“Brain atlases presenting multiple modalities, crossing the different scales, are coming of age,” comments HBP director Katrin Amunts. “Large-scale collaboration and open data sharing bring important progress. We are happy that Europe has made a significant contribution to this international neuroscience effort both with the EBRAINS Human Brain Atlas as well as with collaborations with the US.”
Scientists from the HBP recently collaborated with international consortia, brought together by the US National Institutes of Health’s BRAIN Initiative Cell Census Network (BICCN) to map cell types in the human brain. The studies were featured in special issues of Science, Science Advances and Science Translational Medicine in October. HBP scientists contributed to five of the 21 studies published across the journals. More than 3,000 human brain cell types were characterised through this collaborative research. This resource can help neuroscientists to model human brain diseases using other species in a more precise way.
A team at the Vrije Universiteit Amsterdam, led by HBP researcher Huib Mansvelder, contributed to four studies of the special issues. The researchers studied the consequences of gene expression for cell shape and function.
A team at University of Florence led by HBP scientist Francesco Pavone contributed to a high-resolution cellular census of Broca’s area in the brain, a region known for its important role for language. The result was published in Science Advances.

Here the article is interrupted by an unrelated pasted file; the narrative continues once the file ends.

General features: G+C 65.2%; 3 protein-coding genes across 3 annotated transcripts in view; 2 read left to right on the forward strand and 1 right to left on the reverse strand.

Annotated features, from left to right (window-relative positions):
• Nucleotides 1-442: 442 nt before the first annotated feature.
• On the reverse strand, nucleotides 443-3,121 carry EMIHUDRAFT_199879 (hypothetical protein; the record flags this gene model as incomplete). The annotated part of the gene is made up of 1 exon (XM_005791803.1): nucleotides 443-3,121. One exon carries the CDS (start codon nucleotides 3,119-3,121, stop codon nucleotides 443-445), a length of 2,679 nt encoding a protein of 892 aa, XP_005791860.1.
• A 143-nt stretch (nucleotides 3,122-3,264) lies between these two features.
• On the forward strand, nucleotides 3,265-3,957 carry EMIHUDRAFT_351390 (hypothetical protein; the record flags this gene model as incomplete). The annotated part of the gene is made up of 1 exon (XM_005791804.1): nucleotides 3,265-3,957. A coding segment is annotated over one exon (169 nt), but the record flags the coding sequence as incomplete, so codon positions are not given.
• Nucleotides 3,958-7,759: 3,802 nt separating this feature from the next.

Another study published in the special issues of Science illustrates the practical applications of digital research tools offered by EBRAINS. Researchers at the Allen Institute for Brain Science, studying the organisation of the human neocortex, used the Julich Brain Maximum Probability Maps of the EBRAINS Multilevel Human Brain Atlas to map cortical tissue samples. The structures were then cross-referenced to the publicly available Julich-Brain map in the same 3D reference volume, using the Siibra-Explorer, an EBRAINS tool for atlases visualisation and navigation.
Based on FAIR data and interoperability between the different atlas approaches, along with their complementarity, they will collectively play an increasing role in pushing neuroscience forward and enabling a more precise understanding of the brain.
Read the articles with contributions from the HBP on Science:
Morphoelectric and transcriptomic divergence of the layer 1 interneuron repertoire in human versus mouse neocortex
Chartrand et al., Science 382, eadf0805 (2023) 13 October 2023
Signature morpho-electric properties of diverse GABAergic interneurons in the human neocortex
Lee et al., Science 382, eadf6484 (2023) 13 October 2023
Read the articles with contributions from the HBP on Science Advances:
A cellular resolution atlas of the Broca’s Area
Costantini et al., Sci. Adv. 9, eadg3844 (2023) 12 October 2023
Human voltage-gated Na+ and K+ channel properties underlie sustained fast AP signaling in human cortical neurons
Wilbers et al., Sci. Adv. 9, eade3300 (2023) 12 October 2023
Structural and functional specializations of human fast spiking neurons support fast cortical signaling
Wilbers et al., Sci. Adv. 9, eadf0708 (2023) 12 October 2023